IN A VERY different way, the World Trade Center Memorial  represents unity, too.  Its striking architecture speaks to our desire for world peace and understanding.

Its tranquil and stirring architectural theme make one ponder, remember and give thanks for all that is good about America.

A TRIP TO New York is not complete without a visit to these places that symbolize life, talent, loss, endurance and values of the United States.
Our visits often include a return to the Statue of Liberty, Ellis Island Museum and One World Trade Center. Each one symbolizes America's resilience and endurance, its strength, universality and global reach.
n trips since 9-11, we never fail to be moved by the beauty of One World Trade Center. Built in the grounds of the Twin Towers' destruction on that dark day 23 years ago, water creates a soothing ambience for visitors. Architect Michael Arad, describes his unique pools as
The National Immigration Museum offers an insightful look at
 the challenges and protocol of our ancestors' entry into the U.S. 

representing “absence made visible.” Although water flows into the voids, they can never be filled, he says. The sound of cascading water makes the pools a place of tranquility and contemplation away from the noise of a bustling city. We  linger with others to pay our respects to the victims.

THE WORLD Trade Center complex includes the National September 11 Memorial and Museum is both
The approach to the Statue of Liberty at dawn is a moving experience.
 memorial and museum -- part of the World Trade Center complex -- created to remember the Sept. 11 attacks of 2001, which killed 2,977 people,

find it too emotional to visit World Trade Center, Lady Liberty and the immigration museum on the same day. We broke it up, spending one day at the Trade Center and museum then buying a roundtrip ticket on the historic ferry to visit both Ellis Island and the Liberty Island, home of the Statue of Liberty.
To get to either of the islands you need to purchase a ferry ticket.
It will include stops at both Liberty Island for Lady Liberty, and Ellis Island National Museum of Immigration.
THE MUSEUM is in the former immigration complex's Main Building. It is part of the Statue of Liberty National Monument, under the jurisdiction of the National Park Service. A piece of history itself, both memorial and museum.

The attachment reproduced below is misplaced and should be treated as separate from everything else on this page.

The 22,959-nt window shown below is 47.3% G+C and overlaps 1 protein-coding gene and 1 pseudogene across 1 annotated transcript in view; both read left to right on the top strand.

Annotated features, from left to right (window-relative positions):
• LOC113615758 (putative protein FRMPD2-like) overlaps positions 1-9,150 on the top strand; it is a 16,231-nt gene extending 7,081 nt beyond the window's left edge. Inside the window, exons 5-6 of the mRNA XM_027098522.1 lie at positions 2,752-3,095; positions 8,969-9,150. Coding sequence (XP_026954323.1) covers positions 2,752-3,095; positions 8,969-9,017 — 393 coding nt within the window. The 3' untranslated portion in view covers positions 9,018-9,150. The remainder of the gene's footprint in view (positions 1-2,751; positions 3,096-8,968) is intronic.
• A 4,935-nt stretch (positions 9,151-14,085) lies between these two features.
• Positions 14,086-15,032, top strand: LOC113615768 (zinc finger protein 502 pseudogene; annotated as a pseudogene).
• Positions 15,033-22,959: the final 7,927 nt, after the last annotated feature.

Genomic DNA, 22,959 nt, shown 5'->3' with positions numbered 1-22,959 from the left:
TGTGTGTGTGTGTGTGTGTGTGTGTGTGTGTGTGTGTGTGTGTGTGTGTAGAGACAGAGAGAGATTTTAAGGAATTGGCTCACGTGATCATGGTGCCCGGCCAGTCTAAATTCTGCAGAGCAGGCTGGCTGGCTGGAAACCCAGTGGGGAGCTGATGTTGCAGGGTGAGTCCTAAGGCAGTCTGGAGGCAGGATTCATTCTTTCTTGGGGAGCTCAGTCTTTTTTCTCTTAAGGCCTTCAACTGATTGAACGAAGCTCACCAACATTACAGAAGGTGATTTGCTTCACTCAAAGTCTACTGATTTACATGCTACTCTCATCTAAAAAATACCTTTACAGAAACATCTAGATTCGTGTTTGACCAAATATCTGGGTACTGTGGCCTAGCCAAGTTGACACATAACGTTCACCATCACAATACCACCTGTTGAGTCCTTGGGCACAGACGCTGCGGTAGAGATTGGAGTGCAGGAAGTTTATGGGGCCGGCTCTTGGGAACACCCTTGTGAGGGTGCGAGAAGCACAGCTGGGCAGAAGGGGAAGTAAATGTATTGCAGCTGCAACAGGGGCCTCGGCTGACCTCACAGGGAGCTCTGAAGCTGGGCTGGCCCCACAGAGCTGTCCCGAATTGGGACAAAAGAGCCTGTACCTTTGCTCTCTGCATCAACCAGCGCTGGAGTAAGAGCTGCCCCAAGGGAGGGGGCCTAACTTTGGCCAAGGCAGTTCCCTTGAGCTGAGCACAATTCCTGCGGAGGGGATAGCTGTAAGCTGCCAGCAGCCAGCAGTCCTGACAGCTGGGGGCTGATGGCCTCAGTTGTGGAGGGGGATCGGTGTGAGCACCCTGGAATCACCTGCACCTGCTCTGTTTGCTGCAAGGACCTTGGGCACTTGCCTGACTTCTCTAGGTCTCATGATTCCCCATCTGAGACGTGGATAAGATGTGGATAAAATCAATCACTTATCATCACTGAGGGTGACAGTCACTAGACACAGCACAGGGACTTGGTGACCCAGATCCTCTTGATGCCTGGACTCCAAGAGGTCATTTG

Visitors approach Ellis Island on Circle Line, with a
CityPASS ticket that stops at the Statue of Liberty, too.
Ferry stops between the two islands are staggered to give passengers time to take photos and visit both, returning at nicely spaced intervals for both brief and leisurely stays.
SAILING TIME to each island is about 15 minutes. If you take the ride only without visiting either monument, you'll be gone one hour and fifteen minutes. If you visit both islands, time depends on the length of each visit.
Since we are all immigrants, we found Ellis Island an insightful look at the American dream. From the massive entrance hall, to the medical stations, video and digital exhibits, the experience is both interesting and emotional.
 WE RECOMMEND CityPASS for your visit to the Statue of Liberty and Ellis Island. You'll have a
The 9/11 Memorial is a moving place to visit, where family
and friends of those lost place flowers on etched names. 
bird's eye view of both Lady Liberty and the immigration museum
from a Circle Line tour, part of  CityPASS and its New York ticket book. A Circle Line ride is a fun money saving way to see highlights of one of the world's great cities, including Rockefeller Center and the Empire State Building, plus other world class museums and attractions.
You can visit One World Trade Center and the 9/11 museum on your own, or book a guided tour.
And don't forget the July 4 celebration on Washington, D.C., mall, broadcast live on PBS. 
We recommend visiting the Statue of Liberty and Ellis Island with CityPASS, which offers a Circle Line tour stopping at both historic
Or go to:  
For tours of the 9/11 Memorial and tickets for the 9/11 Museum and One World Observatory.

Casapueblo intrigues, looking like a Moorish village, but
it's in South America, and awaits your visitation

UP NEXT: Come with us to explore lesser known yet equally fascinating villages near Montevideo.  Although the country's capital is the largest and most visited city, it takes just two hours to drive the interesting road to artful Casapueblo in Punta Ballena, and sunny Punta del Este, worlds away from the busy city.  Casapueblo's museum, art colony and luxury hotel make fascinating touring. Nearby, an intriguing beach town awaits --  internationally famed for its shopping, glamorous nightlife, and dining for every budget.  There's plenty to do in Punta del Este while the sun shines and more when the sun sets. During the day, we found people dozing on the beach, browsing high-end shopping streets, visiting museums, and enjoying some of South America's finest restaurants. Meanwhile, explore, learn and live and catch us weekly for a fresh slant on travel, nature, the arts, family and more: